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COVID-19 Contact Tracing App Series: John Nicolson MP

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John Nicolson MP
SNP Shadow Secretary of State for Digital, Culture, Media & Sport

"While tech can help us immeasurably, we can’t let it become a hurdle, especially when we are still working out the knots of privacy and other ethical concerns."

‘World-beating’. That’s how Boris Johnson described the contact tracing app he promised he’d introduce. The Health Secretary for England, Matt Hancock, claimed it would be an ‘incredibly important part’ of our fight against coronavirus. But grandiose rhetoric soon hit reality. As I write, the independent, UK Government ‘world-beating app’ is unable to detect 96% of iPhones and a quarter of Androids. And failure hasn’t come cheap, with millions of pounds of taxpayer money wasted.

Perhaps we shouldn’t be surprised. Boris Johnson put the development of the app into the hands of Tory House of Lords appointee Baroness Harding of Winscombe - the chief executive of TalkTalk who presided over one of the largest data breaches in history.

The Health Secretary’s mid-May deadline for the technology to be up and running came and went without a trace of a tracing app. As did the Prime Minister’s less ambitious target of 1 June. Swift to shift the blame, Matt Hancock turned on Apple and Google, both of which dismissed the notion that the Government had ever been in contact with them regarding alternative app technology.

Exclamations of ‘world-beating’ are but distant echoes now. And the UK Government’s incompetence and opaqueness on this and many other matters throughout this crisis have sadly earned it the position of leader in one area alone: tragically the largest death toll in Europe.

The UK Government’s hapless, app-less ‘Test and Trace’ strategy is failing to reach two-thirds of those with COVID-19. But the intersections of technology and this pandemic go far beyond contact tracing apps.

So, what role can technology play to close the gap and ensure a swift and safe recovery plan? Tackling the scourge of coronavirus disinformation is one crucial area where technology can play a significant part in preventing the spread of the virus.

As we begin to emerge from lockdown, businesses like shops and restaurants in Scotland are being encouraged to put in place new processes to equip us to deal with further outbreaks. Businesses are being asked to store data—such as customers’ names and addresses, and dates and times of visits—for up to four weeks. This will inevitably add another layer of administration to business practice and raises questions on data privacy. Technology can surely offer a contactless solution for this laborious task that both minimises interactions with (and therefore risk to) staff and ensures adherence to data privacy best practice.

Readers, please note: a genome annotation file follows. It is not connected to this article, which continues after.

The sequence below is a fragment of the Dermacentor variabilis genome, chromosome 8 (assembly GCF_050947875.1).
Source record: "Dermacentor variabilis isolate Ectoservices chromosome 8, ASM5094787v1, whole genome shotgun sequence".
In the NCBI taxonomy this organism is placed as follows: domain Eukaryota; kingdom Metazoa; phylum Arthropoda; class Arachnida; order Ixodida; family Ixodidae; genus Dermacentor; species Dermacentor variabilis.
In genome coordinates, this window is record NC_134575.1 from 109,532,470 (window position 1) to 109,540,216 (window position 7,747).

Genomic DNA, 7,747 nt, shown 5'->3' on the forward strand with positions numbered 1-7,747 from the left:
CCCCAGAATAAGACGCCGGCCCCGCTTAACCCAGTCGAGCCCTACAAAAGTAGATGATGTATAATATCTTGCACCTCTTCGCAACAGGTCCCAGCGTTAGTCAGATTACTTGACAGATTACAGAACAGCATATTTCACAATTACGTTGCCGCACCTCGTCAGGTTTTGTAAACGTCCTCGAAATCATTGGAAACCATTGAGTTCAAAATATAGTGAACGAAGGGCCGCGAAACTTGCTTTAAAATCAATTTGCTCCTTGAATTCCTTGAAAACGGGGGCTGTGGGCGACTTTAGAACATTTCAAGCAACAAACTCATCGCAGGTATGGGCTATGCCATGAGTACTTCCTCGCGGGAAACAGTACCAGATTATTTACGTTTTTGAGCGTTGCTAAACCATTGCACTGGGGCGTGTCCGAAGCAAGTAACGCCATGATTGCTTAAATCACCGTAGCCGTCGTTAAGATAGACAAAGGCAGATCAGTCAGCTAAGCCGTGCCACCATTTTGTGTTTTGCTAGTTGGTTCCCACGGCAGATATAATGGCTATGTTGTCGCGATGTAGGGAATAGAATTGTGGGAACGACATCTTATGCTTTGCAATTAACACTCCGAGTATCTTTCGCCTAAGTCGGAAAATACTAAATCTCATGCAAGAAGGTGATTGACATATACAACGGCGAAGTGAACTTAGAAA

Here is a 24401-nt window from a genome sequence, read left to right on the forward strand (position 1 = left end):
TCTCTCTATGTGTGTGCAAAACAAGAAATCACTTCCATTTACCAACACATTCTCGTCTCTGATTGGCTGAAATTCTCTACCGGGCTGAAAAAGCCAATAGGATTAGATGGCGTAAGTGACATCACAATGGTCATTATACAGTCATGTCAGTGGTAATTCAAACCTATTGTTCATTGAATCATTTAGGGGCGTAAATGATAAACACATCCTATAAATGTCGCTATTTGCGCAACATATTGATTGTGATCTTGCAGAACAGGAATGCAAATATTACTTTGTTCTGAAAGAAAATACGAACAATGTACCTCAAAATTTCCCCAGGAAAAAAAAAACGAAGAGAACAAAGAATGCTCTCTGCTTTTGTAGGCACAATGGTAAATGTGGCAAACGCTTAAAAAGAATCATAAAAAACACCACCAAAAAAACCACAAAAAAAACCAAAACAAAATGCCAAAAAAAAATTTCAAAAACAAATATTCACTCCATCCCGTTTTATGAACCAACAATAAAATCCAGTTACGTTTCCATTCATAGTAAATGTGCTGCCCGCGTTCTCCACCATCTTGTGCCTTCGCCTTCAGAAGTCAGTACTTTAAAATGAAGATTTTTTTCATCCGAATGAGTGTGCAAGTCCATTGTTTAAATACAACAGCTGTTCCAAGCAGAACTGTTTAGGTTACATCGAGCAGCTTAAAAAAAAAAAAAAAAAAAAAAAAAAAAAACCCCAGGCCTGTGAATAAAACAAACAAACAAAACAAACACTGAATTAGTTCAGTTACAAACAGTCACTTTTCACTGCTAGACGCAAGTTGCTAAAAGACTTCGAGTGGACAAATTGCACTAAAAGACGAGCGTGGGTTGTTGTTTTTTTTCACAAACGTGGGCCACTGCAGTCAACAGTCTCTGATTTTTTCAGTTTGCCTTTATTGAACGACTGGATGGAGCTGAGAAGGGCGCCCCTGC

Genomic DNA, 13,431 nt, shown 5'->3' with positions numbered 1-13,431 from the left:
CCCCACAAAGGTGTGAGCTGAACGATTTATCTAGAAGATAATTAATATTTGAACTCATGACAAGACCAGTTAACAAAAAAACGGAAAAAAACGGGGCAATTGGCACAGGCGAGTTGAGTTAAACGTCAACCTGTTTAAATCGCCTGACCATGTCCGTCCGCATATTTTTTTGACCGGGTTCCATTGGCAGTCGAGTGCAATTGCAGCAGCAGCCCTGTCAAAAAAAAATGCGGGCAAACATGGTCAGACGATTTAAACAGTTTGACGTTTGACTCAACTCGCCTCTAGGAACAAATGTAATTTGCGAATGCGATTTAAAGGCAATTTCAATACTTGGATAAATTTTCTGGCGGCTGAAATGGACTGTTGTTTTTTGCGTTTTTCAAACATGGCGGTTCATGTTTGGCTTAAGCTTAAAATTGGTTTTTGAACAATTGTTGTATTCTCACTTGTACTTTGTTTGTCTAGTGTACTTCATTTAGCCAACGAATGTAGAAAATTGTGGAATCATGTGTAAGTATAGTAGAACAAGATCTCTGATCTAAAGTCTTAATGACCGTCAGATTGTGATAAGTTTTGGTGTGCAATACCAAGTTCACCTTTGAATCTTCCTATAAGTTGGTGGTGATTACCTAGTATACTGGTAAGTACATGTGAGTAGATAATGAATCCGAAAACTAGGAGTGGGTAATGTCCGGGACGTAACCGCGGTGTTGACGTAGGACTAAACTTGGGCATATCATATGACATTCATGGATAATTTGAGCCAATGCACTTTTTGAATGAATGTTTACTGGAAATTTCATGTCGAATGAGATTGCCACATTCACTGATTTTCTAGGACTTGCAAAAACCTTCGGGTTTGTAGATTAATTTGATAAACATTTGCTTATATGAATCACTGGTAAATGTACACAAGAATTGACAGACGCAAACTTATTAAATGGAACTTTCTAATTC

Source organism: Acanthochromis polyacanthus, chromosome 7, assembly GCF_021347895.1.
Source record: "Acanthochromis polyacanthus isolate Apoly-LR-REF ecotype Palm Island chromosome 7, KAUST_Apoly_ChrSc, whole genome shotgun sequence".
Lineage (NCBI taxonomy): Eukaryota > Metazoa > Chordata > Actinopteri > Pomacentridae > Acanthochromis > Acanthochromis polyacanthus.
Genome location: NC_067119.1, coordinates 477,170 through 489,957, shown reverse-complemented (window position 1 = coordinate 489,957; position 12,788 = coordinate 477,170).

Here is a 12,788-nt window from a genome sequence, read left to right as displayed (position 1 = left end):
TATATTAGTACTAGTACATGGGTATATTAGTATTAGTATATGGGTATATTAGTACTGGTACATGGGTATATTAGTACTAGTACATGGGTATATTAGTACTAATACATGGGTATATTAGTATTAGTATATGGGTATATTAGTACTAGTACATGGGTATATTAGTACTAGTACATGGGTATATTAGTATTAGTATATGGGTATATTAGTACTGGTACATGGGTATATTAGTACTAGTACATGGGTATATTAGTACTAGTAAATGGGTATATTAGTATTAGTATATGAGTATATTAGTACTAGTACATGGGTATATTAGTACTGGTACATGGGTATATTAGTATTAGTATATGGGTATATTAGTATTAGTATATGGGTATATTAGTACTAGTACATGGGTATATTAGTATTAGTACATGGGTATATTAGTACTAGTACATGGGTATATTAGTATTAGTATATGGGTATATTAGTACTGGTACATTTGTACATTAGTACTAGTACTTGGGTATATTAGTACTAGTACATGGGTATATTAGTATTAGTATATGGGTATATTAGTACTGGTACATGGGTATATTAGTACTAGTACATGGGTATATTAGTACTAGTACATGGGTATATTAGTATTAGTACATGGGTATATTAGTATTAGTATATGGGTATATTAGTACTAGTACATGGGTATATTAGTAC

Other simpler technological solutions can help our emergence from lockdown too. Many councils monitor traffic flow and congestion in their towns. There is no reason why simple, temporary solutions aren’t used to monitor how crowded our parks and beaches have become, for example. This would help us plan where to enjoy our time in the sun, however rare it might be in Scotland. Simple reporting of traffic and footfall data to a central website could give key insights without the use of personal data.

While tech can help us immeasurably, we can’t let it become a hurdle, especially when we are still working out the knots of privacy and other ethical concerns. Simpler technological solutions exist and already work, and we should focus on using what we know well rather than wasting time and public money on what we do not.

Click to read more expert contributions to the series.

John Nicolson is the Member of Parliament for Ochil and South Perthshire. Educated at Glasgow University and Harvard, he is a journalist and broadcaster by profession. He was a reporter on ‘Newsnight’, the presenter of BBC ‘Breakfast, and has been a radio anchor at both LBC, Radio Scotland and Talk Radio. John is the first in his family to go to university, and graduated from the University of Glasgow before going on to Harvard on a scholarship. He lived in the USA for a number of years and was a speechwriter in the United States before returning home to begin work at the BBC.

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